“But of course, the regulation is still not completely compliant with [the convention],” Chen said.
Policymakers in Taiwan have shown interest in tackling the issue, “but when it comes to our demand to have all the migrant fishers to administered by Ministry of Labor instead of the Fisheries Agency, which doesn't have labor expertise, the government shows insufficient political willingness to move forward, given that it is always challenging to adjust jurisdiction among government agencies,” Chen said.
The European Union’s issuance of a yellow card to Taiwan in 2015 galvanized the island-nation to reform its fishery regulations and establish regulations governing the management of overseas employment of foreign crew members, Chen said. That law was later modified to be more consistent with the ILO’s Convention 188 by, for instance, prohibiting manning agencies from charging migrant fishers of guarantee deposit and placement fees, and allowing the migrant fishermen to terminate their contracts any time they want and to be repatriated.
However, the yellow card was rescinded in 2019, and since then, progress has stalled. The Environmental Justice Foundation issued renewed criticism of the country’s distant-water fleet on 30 November, relaying reports of alleged mistreatment of crew onboard Taiwanese longliners, including reports of insufficient food, shifts of 20 hours or more and withheld wages. The EJF investigation, “Cetacean Slaughter, Shark-Finning and Human Rights Abuse in Taiwan’s Fishing Fleet,” also found Taiwanese vessels had harpooned dolphins, dragged them, and electrocuted them using a car battery to kill them. The dolphins were then butchered and used as shark bait.
“With a fleet of over 1,000 vessels operating across three oceans and landing catch in 32 ports across the world, Taiwan’s vessels undeniably have a significant impact on global ocean ecosystems. Hunting dolphins in this way is not only cruel and wasteful, it removes key species that are central to the health of marine ecosystems,” EJF Executive Director Steve Trent said in a press release. “Human rights abuse goes hand-in-hand with this illegal fishing, and Taiwan authorities must act urgently to enhance transparency and enforcement and put an end to both. Effective electronic monitoring, with cameras on vessels, especially those that are high risk of offending, is a crucial step.”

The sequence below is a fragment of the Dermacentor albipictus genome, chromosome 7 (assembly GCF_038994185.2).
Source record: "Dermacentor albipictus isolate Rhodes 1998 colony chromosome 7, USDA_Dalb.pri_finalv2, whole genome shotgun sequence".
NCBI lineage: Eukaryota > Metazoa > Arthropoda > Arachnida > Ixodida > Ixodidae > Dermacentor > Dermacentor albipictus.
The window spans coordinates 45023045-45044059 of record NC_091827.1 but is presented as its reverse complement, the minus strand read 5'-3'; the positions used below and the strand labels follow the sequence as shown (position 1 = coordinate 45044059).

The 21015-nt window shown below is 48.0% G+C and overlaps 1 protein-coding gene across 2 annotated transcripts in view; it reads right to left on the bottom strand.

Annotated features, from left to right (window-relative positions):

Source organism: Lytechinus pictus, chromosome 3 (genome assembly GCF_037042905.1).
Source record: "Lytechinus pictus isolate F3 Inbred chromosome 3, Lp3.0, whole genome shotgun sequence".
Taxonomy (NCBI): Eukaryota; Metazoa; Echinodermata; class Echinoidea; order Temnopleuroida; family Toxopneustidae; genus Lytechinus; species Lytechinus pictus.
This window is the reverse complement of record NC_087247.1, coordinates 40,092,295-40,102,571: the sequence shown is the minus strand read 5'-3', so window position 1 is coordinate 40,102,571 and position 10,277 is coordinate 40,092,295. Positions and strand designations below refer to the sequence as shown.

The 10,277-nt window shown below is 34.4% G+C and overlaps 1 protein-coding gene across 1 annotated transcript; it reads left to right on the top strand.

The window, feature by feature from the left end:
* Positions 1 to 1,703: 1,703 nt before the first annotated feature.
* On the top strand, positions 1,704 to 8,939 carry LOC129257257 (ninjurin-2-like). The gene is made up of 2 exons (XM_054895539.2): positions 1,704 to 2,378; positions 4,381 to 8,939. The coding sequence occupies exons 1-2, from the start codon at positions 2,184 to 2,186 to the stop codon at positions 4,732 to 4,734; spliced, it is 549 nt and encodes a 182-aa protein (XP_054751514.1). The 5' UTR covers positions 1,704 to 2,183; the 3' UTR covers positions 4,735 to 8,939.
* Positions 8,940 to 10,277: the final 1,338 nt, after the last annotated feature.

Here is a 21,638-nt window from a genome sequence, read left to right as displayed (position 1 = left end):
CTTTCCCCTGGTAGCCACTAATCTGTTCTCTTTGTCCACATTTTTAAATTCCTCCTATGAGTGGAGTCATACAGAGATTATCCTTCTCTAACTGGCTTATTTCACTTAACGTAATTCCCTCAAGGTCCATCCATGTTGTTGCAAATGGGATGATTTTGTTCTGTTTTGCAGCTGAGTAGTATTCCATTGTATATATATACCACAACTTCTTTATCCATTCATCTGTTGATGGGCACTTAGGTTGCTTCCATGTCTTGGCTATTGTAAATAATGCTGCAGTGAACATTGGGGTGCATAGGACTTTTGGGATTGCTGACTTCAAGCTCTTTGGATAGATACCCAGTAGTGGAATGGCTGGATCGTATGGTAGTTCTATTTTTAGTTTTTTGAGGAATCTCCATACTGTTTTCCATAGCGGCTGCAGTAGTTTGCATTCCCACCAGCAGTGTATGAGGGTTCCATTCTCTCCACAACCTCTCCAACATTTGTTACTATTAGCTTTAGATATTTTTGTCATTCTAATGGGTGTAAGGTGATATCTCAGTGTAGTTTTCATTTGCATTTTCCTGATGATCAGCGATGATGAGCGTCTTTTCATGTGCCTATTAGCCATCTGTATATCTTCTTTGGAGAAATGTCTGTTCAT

Another request being made by NGOs – with Greenpeace primary among them – is that Taiwan limit its fishing vessels to a maximum of three months at sea before requiring them to return to port for labor inspections, or in the absence of inspections, audits. Greenpeace has also called for the introduction of an “at-sea grievance mechanism” for fishers on all Taiwanese vessels.
Enforcement of existing laws remains patchy in part because the Taiwanese distant-water industry often hires abroad using foreign manpower agencies, which often operate beyond the regulatory powers of the Taiwanese government to regulate, according to Chen.
“Fishers [are] employed overseas [and] sometimes never come to Taiwan, and the government won't know about wrongdoings until fishers report abuses to local labor unions or NGOs,” he said.
Greenpeace urged major Western seafood buyers to back its recommendations.
“These are practical measures to prevent and address forced labor, and the lack of action by buyers shows a lot about how much they really care about the rights and lives of the workers in their supply chains,” Chen said.
SeafoodSource contacted the Taiwanese government and Bumble Bee Foods for comment on this story, but neither responded before publication.
Photo courtesy of Environmental Justice Foundation